There is a very popular method to represent a message $m$ (number) as a point on elliptic curve over a finite field:

  1. Set $i = 0$
  2. Check whether $m'=m\cdot K+i$ is on elliptic curve. If not, try again for $i+1$. If it is, compute such $y$ for $m'$ and you have point $(m', y)$

And it is very often said that chances of failure is $\frac{1}{2}^{k}$, because chances of point not being on elliptic curve is $\frac{1}{2}$. However, I can't find at least a brief proof of that.

  • $\begingroup$ This answer indicates that How to create an EC point from a plaintext message for encryptiont $\endgroup$
    – kelalaka
    Dec 4, 2023 at 16:35
  • $\begingroup$ That is: $x^3+ax+b$ is a square approximately half (QR/QNR) of all $x$, i.e. 50%. Therefore with only around $2^{-\kappa}$ probability this method will fail to embed a message to a point on $E$ over $\mathbb{F}_q$. $\endgroup$
    – kelalaka
    Dec 4, 2023 at 16:48

1 Answer 1


I'll restrict to a curve of equation $y^2\equiv x^3+ax+b\pmod p$ with prime $p$.

For a given integer $z\in[0,p)$, consider the number of integer solutions $y\in[0,p)$ for $y^2\equiv z\pmod p$. By Euler's criteria, there are

  • $2$ for $(p-1)/2$ values of $z$ known as quadratic residues modulo $p$ (those with $z^{(p-1)/2}\bmod p=+1\,$). Notice that if $y$ is a solution, that $p-y$ is another.
  • $1$ if and only if $z=0$. That solution is $y=0$.
  • $0$ for $(p-1)/2$ values of $z$ known as quadratic non-residues modulo $p$ (those with $z^{(p-1)/2}\bmod p=p-1\,$).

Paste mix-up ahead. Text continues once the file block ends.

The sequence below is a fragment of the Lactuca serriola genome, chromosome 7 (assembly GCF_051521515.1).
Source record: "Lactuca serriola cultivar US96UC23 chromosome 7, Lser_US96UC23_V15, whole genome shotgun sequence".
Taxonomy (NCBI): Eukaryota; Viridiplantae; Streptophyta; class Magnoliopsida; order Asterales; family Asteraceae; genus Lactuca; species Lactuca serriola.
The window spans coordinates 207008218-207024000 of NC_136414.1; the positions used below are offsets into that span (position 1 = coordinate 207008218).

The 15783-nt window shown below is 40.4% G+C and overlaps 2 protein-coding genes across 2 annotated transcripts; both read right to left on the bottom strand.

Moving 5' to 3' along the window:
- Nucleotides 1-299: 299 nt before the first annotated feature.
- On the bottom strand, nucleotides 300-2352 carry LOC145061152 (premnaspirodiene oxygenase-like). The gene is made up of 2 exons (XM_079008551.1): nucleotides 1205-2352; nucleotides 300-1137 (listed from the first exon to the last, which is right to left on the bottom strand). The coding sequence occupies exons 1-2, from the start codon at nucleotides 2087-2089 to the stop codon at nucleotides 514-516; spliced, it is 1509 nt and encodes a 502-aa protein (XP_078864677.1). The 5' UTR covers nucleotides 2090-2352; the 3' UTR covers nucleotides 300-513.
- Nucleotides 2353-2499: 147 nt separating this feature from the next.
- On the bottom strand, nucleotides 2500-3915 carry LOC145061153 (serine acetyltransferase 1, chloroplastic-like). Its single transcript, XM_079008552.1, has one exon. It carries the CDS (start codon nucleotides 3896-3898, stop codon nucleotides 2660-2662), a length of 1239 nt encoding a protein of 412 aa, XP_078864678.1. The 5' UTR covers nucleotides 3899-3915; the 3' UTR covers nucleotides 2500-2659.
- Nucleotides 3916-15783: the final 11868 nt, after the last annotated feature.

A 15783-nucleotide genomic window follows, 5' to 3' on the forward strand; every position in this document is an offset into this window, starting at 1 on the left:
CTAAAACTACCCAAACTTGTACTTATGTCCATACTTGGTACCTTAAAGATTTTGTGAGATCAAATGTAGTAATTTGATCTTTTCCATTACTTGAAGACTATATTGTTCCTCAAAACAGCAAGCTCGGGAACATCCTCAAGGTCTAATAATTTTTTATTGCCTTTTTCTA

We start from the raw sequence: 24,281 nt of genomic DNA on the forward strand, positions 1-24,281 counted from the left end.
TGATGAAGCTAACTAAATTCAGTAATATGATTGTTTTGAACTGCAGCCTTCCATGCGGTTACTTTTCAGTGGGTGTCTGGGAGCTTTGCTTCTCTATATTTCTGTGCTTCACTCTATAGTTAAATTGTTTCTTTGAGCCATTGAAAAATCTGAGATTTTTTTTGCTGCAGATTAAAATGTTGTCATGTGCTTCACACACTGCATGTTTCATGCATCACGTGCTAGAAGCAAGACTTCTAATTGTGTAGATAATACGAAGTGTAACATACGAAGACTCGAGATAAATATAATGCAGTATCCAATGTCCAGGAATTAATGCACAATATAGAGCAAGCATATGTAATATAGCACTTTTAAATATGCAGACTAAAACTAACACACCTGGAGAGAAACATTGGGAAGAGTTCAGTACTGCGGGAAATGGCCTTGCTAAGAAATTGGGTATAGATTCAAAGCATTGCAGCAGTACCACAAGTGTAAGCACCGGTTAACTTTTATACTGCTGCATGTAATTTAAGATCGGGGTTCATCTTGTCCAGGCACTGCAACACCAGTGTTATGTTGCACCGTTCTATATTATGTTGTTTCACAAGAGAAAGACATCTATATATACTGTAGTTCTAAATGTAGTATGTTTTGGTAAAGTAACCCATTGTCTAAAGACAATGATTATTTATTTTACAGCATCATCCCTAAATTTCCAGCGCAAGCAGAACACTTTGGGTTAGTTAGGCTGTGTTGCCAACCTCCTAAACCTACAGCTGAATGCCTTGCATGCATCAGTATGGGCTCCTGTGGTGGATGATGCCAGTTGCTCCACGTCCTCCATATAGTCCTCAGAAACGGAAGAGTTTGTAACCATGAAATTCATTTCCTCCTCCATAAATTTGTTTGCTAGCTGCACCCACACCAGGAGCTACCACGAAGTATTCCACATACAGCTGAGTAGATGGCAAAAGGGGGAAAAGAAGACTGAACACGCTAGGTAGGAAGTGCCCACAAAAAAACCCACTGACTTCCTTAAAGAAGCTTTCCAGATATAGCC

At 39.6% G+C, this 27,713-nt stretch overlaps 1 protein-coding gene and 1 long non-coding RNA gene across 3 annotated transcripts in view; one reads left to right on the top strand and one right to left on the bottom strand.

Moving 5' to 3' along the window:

Under the first order approximation that one of the question's $m'$ for a certain $i$ yield $z=(m'^3+am'+b)\bmod p$ with probably of falling in either of the three cases mostly like for a random $z$, it would follow there's a solution $y$ making $(m′,y)$ on the curve with probability $\frac12+\frac1p$ (corresponding to the cases of $2$ or $1$ solutions). That probability converges to $\frac12$ for large $p$. Under the assumption that the probability is mostly independent for consecutive $i$, that yields probability near $\left(\frac12\right)^k$ of not finding a solution after trying $k$ values of $m'$, as asked.

This yields the correct result, but is far from rigorous. In particular, should we look at it closer, for curves of cryptographic interest, values of $a$, $b$ and $p$ are such that the case $(x^3+ax+b)\bmod n=0$ happens for no value of $x$. And the number of integers $x\in[0,p)$ such that the integer $z=(x^3+ax+b)\bmod n$ is among the cases with $2$ solutions is $(n-1)/2$, where $n$ is the order of the curve (that is the number of points on the curve plus the point at infinity), not $(p-1)/2$. However, by Hasse's theorem, $\left|n-1-p\right|\le\sqrt p$, thus $n/p$ converges to $1$ when $p$ grows, thus we have, rigorously now, a probability converging to $\frac12$ for large $p$ and random $i$. I know no proof that the probability is mostly independent for consecutive $i$, but that works well in practice.


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